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The Beguiled: Can I get you anything

Corporal McBurney is a wounded yankee soldier who throws himself on the mercy on Miss Martha’s secluded girls’ boarding school as the American Civil War rages just beyond the woods. McBurney is Initially treated with disdain by the young Southern maidens and their two wardens, Miss Martha and teacher Miss Edwina Morrow, but that changes in short order. The soldier quickly finds himself the target of schoolgirl crushes, increasingly bold flirtations, and all the pent up energies that an isolated same sex environment can muster.

What sounds like a rather trite male fantasy on paper is framed very sensibly around the female viewpoint to make a much more interesting interpersonal drama.The Beguiled is an adaptation of a novel by Thomas P Cullinan, and has garnered wide attention on the festival circuit. Sofia Coppola, certainly an auteur director but viewed as having a somewhat irregular output, won the Best Director for the film at the Cannes Film Festival and was in contention for the Palme d’Or. The Beguiled is exquisitely shot and has firm grasp of atmosphere and sexual tension. The main issue, if any, is that the film doesn’t stray from the predictable direction of the plot, despite taking other liberties with the tone and content of the source material.

Naturally, the film plays with whom is the one being beguiled in the story

There is in fact a previous adaptation from 1971. That Clint Eastwood vehicle, directed by Don Siegel, was an altogether more exploitative and lurid affair. The route taken by Coppola is to excise the unsavoury incest fantasies, flashbacks and male gaze. Her film is much more about the sexual (re)awakening of these women as they move from reserved conversation to more overt overtures with their patient.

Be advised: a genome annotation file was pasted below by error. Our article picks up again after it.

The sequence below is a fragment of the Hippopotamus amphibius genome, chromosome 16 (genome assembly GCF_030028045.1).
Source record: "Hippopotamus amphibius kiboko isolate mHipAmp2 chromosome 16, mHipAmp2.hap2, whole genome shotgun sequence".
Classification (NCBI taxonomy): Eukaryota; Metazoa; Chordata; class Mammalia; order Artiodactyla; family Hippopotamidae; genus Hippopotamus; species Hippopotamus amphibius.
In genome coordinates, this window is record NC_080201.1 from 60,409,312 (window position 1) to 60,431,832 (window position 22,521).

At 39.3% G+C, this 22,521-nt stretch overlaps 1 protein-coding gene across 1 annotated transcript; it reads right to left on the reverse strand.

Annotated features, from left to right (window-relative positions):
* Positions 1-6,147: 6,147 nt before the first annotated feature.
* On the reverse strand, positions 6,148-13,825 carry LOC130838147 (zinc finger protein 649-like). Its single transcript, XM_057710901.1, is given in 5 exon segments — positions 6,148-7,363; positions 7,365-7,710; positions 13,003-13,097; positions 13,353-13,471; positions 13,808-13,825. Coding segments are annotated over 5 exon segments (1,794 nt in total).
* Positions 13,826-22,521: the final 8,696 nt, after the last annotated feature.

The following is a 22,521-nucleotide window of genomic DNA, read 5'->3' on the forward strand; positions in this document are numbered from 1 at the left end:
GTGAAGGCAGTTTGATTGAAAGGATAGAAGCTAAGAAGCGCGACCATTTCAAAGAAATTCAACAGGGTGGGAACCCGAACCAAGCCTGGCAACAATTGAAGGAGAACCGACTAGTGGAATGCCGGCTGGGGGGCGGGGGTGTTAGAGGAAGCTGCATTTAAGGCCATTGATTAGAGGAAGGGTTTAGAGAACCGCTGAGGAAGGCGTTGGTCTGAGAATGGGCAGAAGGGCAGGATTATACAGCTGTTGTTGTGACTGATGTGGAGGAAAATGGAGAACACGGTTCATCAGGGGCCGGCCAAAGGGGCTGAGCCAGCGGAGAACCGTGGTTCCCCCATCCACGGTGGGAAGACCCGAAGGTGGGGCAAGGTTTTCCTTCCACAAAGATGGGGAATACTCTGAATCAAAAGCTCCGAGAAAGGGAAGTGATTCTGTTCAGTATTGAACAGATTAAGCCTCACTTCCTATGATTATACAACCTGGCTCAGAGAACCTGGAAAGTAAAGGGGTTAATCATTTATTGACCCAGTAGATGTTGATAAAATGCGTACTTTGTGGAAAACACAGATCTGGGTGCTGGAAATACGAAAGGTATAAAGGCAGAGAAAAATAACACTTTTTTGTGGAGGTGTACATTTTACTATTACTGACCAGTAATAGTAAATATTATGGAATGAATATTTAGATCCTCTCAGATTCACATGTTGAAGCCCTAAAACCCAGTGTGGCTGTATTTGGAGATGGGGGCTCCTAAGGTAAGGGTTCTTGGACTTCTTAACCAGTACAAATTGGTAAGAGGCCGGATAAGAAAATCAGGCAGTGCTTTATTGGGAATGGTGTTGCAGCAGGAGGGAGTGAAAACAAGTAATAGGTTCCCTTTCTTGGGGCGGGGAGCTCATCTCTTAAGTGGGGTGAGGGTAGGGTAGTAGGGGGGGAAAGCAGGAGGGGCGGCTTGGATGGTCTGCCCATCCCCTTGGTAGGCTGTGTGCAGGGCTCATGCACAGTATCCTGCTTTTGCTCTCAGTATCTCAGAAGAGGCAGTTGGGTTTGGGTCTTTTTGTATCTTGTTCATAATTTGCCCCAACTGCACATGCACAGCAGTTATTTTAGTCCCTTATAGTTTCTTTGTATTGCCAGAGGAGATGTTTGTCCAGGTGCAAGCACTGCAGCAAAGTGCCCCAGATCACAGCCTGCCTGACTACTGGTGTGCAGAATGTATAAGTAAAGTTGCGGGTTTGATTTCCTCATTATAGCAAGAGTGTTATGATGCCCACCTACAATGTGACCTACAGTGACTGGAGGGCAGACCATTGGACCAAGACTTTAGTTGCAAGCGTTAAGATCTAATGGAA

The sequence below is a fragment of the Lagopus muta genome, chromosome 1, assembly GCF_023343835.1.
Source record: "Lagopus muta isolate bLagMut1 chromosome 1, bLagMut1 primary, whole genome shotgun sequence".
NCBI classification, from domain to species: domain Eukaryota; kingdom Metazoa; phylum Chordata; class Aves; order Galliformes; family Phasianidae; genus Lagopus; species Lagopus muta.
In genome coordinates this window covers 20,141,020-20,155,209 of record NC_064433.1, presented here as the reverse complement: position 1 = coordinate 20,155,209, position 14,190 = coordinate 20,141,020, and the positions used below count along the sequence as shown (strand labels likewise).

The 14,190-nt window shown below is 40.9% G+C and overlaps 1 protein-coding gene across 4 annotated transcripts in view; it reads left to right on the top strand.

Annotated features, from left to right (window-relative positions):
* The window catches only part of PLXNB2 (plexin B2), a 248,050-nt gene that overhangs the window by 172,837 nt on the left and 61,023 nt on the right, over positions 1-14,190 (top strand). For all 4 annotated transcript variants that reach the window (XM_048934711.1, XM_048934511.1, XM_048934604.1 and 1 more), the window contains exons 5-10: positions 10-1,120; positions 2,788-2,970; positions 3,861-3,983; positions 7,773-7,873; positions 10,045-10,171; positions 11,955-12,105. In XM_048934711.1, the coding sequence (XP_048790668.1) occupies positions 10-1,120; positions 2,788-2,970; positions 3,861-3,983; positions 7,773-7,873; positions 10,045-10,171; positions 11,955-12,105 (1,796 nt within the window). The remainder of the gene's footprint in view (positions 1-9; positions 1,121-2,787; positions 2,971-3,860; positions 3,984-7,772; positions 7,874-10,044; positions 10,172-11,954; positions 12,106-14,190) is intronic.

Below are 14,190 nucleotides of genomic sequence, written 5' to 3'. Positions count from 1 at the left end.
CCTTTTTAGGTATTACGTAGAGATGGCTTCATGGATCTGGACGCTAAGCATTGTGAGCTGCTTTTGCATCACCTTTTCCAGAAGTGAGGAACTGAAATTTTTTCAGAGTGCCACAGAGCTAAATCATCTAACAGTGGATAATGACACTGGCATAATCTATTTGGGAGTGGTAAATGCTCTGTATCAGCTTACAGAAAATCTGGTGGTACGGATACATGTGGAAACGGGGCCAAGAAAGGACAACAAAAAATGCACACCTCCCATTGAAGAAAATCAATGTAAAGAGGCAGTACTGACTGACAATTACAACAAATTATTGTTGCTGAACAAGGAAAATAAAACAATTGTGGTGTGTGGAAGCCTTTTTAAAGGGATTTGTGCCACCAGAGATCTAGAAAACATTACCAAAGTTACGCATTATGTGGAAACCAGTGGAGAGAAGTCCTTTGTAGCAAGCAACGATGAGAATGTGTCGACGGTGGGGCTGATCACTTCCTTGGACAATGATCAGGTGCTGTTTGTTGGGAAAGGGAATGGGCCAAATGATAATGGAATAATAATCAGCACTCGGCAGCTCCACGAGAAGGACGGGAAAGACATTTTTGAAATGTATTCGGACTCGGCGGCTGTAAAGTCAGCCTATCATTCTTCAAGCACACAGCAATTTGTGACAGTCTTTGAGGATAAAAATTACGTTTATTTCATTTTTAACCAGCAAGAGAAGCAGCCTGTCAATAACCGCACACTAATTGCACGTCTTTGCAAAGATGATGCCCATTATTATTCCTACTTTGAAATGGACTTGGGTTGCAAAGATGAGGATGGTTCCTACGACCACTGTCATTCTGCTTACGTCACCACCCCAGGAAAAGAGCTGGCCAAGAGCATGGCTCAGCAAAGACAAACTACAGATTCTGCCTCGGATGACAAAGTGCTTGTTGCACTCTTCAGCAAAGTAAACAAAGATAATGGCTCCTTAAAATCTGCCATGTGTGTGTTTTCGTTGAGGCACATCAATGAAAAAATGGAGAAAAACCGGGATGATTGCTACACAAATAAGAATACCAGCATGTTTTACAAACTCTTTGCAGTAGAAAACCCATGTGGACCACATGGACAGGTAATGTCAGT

Coppola’s strong eye for environment and stylish shooting is very effective at establishing the mood quickly. There’s a palpable heat and humidity on screen which you can see the buttoned up characters chafing under, and the diaphanous lighting that ripples through the trees furthers the sensuous tone. You can tell things want to get hot and heavy even before Nicole Kidman starts indulgently stripping Colin Farrell and spongeing him thoroughly to ‘clean him up’ *wink*.

Coppola makes excellent use of the setting to build a sense of isolation and tension

I can see some having a problem with the very blunt or thinly-veiled attempts at flirtation, both on the part of Farrell’s convalescent soldier and by the women themselves. In fairness, the idea is that the soldier fancies himself more of manipulative ladies’ man than he is: he’s largely preying upon the isolation and desperation of these women who are starved of male attention. The schoolgirls and their two guardians are, by that virtue, unpractised in enticing men so their efforts and resultant internecine sniping aren’t too sophisticated.

Ultimately, given the grizzly way the story progresses, The Beguiled is more of a melodrama than the delicate historical drama it may first appear to be. It’s very well-performed, though would be hamstrung without Coppola’s cinematography. The main issue remains that by the end, for all its fine work, The Beguiled doesn’t do much more to the story than invert the male gaze. There’s no biting twist or revelation on the theme which really would have carried it a lot further.


Verdict: An entertaining and well-shot tale of Southern gothic sexual tension that could really use a stinger at its finale.

About Fenton Coulthurst

Fenton is an occasional writer and journalist. He primarily writes on film and culture. His articles range from film reviews, to coverage of literary festivals and even comic book history.

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